Chihaya may be good at supporting people, but her advice-giving leaves something to be desired. How she will grow in that aspect will be interesting to see, as well as what Arata learns from the competition he will be participating in soon.
    Since this is going to be your last Chihayafuru related post for a while, thanks for all your efforts at translating Chihayafuru!


    • karice says:

      My apologies for not replying until now. I actually found myself pretty drained by a whole lot of things happening both in the Chihayafuru fandom and the wider ACG fandom, and I’ve been rethinking how I want to be involved in both of them. I’m not sure if you’ll want to comment again, since our last exchanges ended on such a sour note, but thank you for reading and commenting so much until now.

      Just briefly on what you’ve said in this comment. I think I understand where you are coming from, but I can’t say that I agree with labeling the way that Suetsugu has characterised Harada and Suou as ‘Freudian Excuse/sob stories’. I can’t see either character as being completely commendable, but I can’t see them as being utterly deplorable either. I don’t like some of the things they do, but I think I understand why they do it. And that makes them interesting, three-dimensional characters to me.

      To address some very specific interpretations I don’t agree with:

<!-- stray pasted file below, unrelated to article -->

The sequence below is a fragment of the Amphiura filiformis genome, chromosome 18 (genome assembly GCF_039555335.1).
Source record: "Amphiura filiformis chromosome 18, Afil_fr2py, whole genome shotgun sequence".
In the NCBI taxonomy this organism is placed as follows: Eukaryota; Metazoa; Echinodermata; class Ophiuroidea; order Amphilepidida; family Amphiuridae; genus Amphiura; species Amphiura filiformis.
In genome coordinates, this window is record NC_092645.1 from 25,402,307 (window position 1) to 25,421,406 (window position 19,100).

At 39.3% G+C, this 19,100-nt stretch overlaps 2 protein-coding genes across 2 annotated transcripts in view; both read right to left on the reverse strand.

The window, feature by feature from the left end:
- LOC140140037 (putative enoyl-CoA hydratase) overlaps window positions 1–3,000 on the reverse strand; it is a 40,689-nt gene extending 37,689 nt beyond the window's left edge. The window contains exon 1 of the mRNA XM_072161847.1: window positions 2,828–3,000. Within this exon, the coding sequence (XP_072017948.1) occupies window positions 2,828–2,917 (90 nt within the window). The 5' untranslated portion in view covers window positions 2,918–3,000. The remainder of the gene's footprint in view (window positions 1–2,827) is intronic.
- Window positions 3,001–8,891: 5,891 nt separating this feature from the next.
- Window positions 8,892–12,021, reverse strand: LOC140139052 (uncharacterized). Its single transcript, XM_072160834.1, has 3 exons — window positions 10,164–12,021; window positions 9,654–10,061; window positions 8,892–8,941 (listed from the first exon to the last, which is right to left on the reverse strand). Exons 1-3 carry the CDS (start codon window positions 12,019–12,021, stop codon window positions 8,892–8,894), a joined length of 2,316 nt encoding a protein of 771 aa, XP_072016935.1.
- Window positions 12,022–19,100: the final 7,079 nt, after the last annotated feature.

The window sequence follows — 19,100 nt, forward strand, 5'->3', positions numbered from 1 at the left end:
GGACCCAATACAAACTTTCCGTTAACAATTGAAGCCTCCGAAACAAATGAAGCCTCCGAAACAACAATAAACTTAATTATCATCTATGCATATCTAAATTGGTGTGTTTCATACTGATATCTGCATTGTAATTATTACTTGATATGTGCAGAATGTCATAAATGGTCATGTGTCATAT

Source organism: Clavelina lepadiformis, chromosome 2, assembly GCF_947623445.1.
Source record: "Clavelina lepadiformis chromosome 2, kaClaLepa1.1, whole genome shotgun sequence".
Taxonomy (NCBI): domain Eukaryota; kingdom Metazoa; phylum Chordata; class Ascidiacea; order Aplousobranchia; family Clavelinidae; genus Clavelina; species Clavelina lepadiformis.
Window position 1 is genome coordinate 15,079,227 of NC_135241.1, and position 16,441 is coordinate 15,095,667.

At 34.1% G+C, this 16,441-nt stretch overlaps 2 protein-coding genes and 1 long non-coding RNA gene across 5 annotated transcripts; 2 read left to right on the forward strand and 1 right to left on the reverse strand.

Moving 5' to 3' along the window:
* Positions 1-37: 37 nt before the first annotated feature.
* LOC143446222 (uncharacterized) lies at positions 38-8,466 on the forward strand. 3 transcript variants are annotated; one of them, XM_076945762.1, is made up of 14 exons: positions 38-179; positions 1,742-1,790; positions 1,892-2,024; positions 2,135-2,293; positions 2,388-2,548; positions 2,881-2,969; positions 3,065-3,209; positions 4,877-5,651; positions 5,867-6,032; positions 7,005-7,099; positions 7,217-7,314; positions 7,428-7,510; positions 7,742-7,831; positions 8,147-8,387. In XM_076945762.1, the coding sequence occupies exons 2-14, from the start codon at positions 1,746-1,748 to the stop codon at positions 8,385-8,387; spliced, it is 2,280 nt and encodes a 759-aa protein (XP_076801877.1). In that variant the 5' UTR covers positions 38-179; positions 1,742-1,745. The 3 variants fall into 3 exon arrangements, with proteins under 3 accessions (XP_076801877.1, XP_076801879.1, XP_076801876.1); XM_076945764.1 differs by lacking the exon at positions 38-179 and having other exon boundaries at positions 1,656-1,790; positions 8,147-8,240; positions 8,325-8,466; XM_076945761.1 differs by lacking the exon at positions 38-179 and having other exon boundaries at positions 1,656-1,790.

Skipping the 2nd match during the meijin qualifiers showed contempt towards Arata…the implication being, of course, that he was so confident he would win that he could give away a match

      On the contrary, Harada obviously gave away the 2nd match because that gave him the best chance of winning. If he’d played the 2nd match, I think he’d actually have lost to Arata, because he would have tired himself out. He really got under Arata’s skin by doing that, but I honestly can’t see it the way you do.

      Agreed on Harada’s unethical exploitation of Suou’s condition though, even though I really liked the eventual outcome of the match.

      Chihaya may be good at supporting people, but her advice-giving leaves something to be desired.

      Here again, I really don’t have as many problems with some of the things Chihaya says as you do. I really thought that her observation to Arata about how he still viewed Harada as his teacher was spot-on; the problem wasn’t in the advice, but with what Arata himself decided to do with it.

      Anyways, thank you once again, and I hope you keep enjoying the manga.


  2. Pingback: For the record: かるたしょっさ | HOT CHOCOLATE IN A BOWL